Dollar cost averaging | OptionsANIMAL
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Dollar cost averaging

I recently placed a trade in the OptionsANIMAL weekly animal trade that had dollar cost averaging as an adjustment. I was asked what dollar cost averaging
was and what it looks like. I think most people would understand the term when used with stock trades but I had placed a credit trade.

I rarely trade stocks anymore. I find that option spreads allow me to make more money will less capital, less risk and greater flexibility. Trading options
around stock positions is very lucrative and I feel people just starting out options trading should use trades that have stock ownership as part of the
plan. After trading options for 6 years, I don’t feel the need to own stocks as part of my trading.

One way to dollar cost average is to buy shares of a stock in blocks, not all at once. The idea is that you don’t know exactly what a stock is going to do.
So if you buy a few shares at a time, you could catch a drop in the stock and end up paying less over all for the full position. As an example, say you
want to own 1,000 share of JPM. You believe it will pull back but you are not certain just how far. So once JPM hits $53 you buy 300 shares. It drops to
$52 and you buy another 300 shares. It drops to $51 and you buy another 300 shares. Then it starts to rise and you finish off your position by buying the
last 100 shares at $52. Now if I did my math correctly you have an average price of $51.90. That is better than buying the full position at $53 and
better than trying to buy the full position at $50, which it didn’t hit. That last point is why I sometimes dollar cost average.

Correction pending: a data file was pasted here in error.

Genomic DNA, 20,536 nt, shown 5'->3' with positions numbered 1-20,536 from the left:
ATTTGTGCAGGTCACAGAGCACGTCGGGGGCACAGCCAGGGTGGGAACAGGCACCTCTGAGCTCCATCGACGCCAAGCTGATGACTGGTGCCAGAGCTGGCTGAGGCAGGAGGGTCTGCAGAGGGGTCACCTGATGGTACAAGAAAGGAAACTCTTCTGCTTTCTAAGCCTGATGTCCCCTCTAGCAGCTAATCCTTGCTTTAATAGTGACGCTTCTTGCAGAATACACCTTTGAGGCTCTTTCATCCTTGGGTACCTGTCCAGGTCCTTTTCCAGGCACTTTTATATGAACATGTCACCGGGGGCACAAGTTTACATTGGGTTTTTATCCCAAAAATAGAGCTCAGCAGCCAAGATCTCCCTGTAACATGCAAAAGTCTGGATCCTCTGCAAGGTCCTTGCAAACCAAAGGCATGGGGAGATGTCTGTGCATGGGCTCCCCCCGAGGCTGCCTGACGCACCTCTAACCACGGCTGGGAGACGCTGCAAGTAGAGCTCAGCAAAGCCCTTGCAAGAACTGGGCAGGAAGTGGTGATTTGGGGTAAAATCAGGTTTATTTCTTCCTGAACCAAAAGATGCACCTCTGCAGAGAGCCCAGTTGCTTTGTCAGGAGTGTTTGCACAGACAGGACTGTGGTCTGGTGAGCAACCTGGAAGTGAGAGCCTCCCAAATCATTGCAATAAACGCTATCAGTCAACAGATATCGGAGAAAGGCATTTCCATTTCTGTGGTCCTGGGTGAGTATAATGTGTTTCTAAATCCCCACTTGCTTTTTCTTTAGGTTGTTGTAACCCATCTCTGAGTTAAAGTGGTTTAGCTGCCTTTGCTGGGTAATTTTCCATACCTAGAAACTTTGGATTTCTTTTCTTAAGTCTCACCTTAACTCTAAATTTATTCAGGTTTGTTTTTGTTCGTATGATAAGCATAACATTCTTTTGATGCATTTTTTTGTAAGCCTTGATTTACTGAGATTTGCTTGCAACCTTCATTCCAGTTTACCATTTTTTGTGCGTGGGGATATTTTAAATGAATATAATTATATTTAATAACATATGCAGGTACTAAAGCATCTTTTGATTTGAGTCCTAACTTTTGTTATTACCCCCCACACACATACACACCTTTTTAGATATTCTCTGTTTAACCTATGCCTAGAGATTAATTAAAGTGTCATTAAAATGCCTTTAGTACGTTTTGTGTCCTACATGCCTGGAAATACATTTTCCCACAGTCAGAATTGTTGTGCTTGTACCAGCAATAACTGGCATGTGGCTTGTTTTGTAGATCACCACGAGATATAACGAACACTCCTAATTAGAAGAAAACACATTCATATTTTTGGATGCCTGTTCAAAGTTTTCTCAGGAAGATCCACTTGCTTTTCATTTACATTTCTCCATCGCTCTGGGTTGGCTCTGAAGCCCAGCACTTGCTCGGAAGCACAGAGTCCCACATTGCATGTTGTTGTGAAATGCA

I may believe that an equity will drop a bit more or, in the case of my OA weekly trade, it will go up a little more. But if I wait and it doesn’t then I
have no trade at all. My weekly trade has a bit of a ways to go yet but I’m glad I entered a portion of my position when I did. Right now I’m at about a
10% profit in 4 days. Had I waited I would not have that trade on now. I placed a bear call when the equity made a strong move up. It dropped the
next two days and only went up a little on the fourth day which is where we are today. If it had moved up the next trading day I would have added to my
position based on my expectation that the equity was at or near a top and would drop long term.

So what would that look like? I placed a $3 wide bear call for a .65 credit. Had the equity gone up I would have placed an equal number of contracts for a
.85 credit. I would have used the same strikes. That would give me an average credit of .75 and an average risk of $2.25. That is dollar cost average to
me. I started with a risk of $2.35/contract and would end up with an average risk of $2.25. That would result in a return of 33.3% for about 2.5 months. I
can live on that.

So this time I got in on the best possible day , so far. When you trade a lot, that will happen. Another strategy I use on the same equity is selling bull
puts when the equity is below $32. It just doesn’t like being below $32. Sometimes it will go as low as $30 so I dollar cost average and sell bull puts
every day that it is below $32. I catch it at the bottom every time. Of course, only with some of my contracts. By dollar cost averaging I profit a little
if the equity only stays below $32 for a day or a lot if it goes down to $30.

Ken Bailey
OptionsANIMAL Instructor

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